Charles Eugène de Croÿ

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19th-century drawing of de Croÿ's mummy at St. Nicholas' Church, Tallinn

Charles Eugène de Croÿ (pronounced: [ʃaʁl øʒɛn də kʁwi]; Russian: Карл Евгений де Круа) (1651–1702) was a field marshal and duke from the House of Croÿ.[1]

His father was Jacques Philippe de Croÿ-Roeulx (1614–1685), a descendant of Jean III of Croy-Roeulx, son of Antoine le Grand. His mother was Johanna Catharina van Bronckhorst, daughter of Field Marshal Johann Jakob, Count of Bronckhorst and Anholt.

He married Wilhelmina Juliana van den Bergh, daughter of Hendrik van den Bergh, who was 13 years his senior. They had no children. He participated in the 1676 Battle of Lund on the Dano-Norwegian side.

Later on, he fought with success in the Austrian army against the Ottoman Turks and participated in both the liberation of Vienna in 1683 and the attack on Belgrade in 1690. On October 18. 1692, he laid the foundation stone of the Petrovaradin Fortress and was promoted to Imperial Field Marshal for his services.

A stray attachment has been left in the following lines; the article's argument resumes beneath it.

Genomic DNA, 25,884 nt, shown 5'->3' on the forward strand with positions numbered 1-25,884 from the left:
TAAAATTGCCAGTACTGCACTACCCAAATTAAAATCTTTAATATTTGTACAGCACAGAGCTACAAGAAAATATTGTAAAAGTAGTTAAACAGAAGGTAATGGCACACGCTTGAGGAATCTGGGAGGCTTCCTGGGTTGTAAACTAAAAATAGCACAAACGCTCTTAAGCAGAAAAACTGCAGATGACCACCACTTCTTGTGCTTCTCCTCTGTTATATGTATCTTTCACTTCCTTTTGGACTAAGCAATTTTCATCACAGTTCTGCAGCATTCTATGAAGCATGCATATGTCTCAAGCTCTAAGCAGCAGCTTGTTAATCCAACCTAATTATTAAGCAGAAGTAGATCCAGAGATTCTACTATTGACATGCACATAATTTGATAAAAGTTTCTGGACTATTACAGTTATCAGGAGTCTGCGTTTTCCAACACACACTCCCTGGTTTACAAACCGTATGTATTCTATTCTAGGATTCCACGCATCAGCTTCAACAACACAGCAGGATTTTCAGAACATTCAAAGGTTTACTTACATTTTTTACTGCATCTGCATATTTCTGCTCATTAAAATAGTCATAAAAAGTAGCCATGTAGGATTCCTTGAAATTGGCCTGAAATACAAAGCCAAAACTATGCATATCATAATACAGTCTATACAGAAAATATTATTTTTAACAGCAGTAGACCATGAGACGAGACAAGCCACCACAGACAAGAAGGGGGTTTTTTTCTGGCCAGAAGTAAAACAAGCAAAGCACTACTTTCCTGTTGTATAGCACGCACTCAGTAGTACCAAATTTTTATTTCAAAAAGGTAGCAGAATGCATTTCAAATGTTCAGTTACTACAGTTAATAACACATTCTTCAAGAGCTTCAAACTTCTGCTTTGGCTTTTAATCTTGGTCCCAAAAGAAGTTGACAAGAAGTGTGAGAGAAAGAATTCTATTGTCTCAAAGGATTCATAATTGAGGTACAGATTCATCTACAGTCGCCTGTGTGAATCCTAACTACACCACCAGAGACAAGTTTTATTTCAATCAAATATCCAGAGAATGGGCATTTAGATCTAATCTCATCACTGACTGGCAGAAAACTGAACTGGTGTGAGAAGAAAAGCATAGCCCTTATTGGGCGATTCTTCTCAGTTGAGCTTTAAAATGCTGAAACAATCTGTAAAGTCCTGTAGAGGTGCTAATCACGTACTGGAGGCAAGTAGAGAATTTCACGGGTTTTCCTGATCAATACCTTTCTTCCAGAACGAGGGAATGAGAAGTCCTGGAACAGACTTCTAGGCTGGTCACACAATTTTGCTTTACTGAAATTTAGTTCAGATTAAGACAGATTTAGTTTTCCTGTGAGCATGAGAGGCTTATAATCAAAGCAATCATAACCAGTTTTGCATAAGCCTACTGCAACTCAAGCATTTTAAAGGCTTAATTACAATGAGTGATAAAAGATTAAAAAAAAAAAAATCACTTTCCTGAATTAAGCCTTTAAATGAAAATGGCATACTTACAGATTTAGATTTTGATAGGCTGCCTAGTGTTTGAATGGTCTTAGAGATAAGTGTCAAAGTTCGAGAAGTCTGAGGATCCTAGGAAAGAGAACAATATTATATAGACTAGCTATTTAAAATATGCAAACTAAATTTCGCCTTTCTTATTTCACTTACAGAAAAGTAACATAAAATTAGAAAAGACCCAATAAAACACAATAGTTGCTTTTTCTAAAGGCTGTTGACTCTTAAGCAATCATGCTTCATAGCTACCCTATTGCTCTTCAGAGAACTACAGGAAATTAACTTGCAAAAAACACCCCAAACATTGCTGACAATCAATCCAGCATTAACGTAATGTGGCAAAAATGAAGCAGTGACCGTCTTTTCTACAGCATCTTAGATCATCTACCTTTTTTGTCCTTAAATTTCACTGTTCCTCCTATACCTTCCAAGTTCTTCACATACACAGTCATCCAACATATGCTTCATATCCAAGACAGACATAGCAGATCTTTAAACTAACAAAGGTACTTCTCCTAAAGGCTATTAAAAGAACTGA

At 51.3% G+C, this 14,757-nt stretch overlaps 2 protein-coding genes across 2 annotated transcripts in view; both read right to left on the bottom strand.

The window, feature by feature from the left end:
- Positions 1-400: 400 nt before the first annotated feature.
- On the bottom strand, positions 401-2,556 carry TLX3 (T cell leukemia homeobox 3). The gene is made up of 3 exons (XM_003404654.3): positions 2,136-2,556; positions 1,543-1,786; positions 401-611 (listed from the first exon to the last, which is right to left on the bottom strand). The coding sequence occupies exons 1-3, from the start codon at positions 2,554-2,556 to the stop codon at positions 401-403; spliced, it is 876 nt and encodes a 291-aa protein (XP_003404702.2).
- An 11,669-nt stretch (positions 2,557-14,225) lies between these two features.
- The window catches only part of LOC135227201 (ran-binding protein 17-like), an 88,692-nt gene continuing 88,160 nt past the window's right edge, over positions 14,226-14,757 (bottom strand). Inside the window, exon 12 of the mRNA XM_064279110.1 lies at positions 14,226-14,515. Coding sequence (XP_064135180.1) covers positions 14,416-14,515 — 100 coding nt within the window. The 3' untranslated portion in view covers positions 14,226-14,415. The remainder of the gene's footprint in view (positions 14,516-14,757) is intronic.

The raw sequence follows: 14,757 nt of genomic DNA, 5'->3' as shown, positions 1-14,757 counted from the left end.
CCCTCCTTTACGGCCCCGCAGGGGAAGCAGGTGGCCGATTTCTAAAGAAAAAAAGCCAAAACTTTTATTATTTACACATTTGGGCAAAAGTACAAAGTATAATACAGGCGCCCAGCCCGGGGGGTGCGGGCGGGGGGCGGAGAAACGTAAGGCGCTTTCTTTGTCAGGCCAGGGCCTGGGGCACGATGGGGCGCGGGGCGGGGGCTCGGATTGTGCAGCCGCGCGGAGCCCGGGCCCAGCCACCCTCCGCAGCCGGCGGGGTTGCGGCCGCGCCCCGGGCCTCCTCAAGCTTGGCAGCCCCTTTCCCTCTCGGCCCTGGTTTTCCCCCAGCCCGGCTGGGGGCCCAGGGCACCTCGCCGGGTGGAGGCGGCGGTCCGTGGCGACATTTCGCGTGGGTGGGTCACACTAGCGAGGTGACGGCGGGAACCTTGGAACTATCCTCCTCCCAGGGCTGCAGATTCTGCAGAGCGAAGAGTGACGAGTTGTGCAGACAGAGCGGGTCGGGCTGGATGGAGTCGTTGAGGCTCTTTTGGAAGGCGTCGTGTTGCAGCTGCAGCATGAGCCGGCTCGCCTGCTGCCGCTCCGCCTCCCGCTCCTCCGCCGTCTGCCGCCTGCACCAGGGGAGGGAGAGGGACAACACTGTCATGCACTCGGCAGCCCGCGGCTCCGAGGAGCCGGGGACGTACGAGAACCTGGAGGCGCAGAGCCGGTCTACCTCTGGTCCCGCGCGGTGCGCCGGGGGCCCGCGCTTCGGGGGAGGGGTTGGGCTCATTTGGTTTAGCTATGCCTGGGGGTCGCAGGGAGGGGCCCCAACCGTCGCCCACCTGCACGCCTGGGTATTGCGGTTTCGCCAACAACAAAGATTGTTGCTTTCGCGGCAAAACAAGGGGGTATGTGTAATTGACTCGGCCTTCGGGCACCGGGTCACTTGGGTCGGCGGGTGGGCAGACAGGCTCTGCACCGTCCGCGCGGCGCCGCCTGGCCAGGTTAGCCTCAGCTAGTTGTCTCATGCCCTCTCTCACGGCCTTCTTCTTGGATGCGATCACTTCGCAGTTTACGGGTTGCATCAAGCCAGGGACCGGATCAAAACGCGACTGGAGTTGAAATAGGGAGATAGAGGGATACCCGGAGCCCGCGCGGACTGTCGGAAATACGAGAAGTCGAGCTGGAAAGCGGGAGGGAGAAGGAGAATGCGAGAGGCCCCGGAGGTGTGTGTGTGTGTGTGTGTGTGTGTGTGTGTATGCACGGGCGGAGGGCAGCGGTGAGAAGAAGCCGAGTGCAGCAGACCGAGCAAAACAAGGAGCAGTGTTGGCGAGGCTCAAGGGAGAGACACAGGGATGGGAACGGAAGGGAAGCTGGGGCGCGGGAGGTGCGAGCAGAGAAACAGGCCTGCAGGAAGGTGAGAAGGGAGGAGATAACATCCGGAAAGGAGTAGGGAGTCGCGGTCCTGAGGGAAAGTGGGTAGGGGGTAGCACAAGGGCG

In 1697, he started serving the Russian Tsar, Peter the Great, and commanded his forces in Livonia (Livonia at this time formed part of Sweden and the Polish Commonwealth). He led the Russian forces in the Battle of Narva on 20 November 1700 when he surrendered and was taken prisoner by the Swedes.

He died in Reval (Tallinn) as a prisoner of war in 1702. On demand of his creditors, his body, which rested at St. Nicholas' Church, was not buried for more than 190 years, and, when mummified, was exhibited as a curiosity.[2]

References[edit]

  1. ^ Bushkovitch 2001, p. 225
  2. ^ Schuyler 2004, p. 489

Bibliography[edit]